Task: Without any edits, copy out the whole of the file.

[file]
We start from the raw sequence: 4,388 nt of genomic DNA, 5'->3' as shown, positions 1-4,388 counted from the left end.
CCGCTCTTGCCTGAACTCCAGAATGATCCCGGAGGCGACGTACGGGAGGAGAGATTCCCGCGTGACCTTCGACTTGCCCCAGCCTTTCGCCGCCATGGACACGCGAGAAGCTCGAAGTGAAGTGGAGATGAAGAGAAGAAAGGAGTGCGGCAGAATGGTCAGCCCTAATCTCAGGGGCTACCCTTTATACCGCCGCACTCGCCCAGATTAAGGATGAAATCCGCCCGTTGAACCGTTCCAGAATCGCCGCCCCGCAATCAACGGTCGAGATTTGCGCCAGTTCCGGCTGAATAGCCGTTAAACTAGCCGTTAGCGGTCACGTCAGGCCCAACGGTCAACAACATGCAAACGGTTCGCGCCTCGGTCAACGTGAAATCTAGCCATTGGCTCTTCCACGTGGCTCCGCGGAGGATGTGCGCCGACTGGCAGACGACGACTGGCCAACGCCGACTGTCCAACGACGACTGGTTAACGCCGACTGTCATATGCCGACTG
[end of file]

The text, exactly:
We start from the raw sequence: 4,388 nt of genomic DNA, 5'->3' as shown, positions 1-4,388 counted from the left end.
CCGCTCTTGCCTGAACTCCAGAATGATCCCGGAGGCGACGTACGGGAGGAGAGATTCCCGCGTGACCTTCGACTTGCCCCAGCCTTTCGCCGCCATGGACACGCGAGAAGCTCGAAGTGAAGTGGAGATGAAGAGAAGAAAGGAGTGCGGCAGAATGGTCAGCCCTAATCTCAGGGGCTACCCTTTATACCGCCGCACTCGCCCAGATTAAGGATGAAATCCGCCCGTTGAACCGTTCCAGAATCGCCGCCCCGCAATCAACGGTCGAGATTTGCGCCAGTTCCGGCTGAATAGCCGTTAAACTAGCCGTTAGCGGTCACGTCAGGCCCAACGGTCAACAACATGCAAACGGTTCGCGCCTCGGTCAACGTGAAATCTAGCCATTGGCTCTTCCACGTGGCTCCGCGGAGGATGTGCGCCGACTGGCAGACGACGACTGGCCAACGCCGACTGTCCAACGACGACTGGTTAACGCCGACTGTCATATGCCGACTG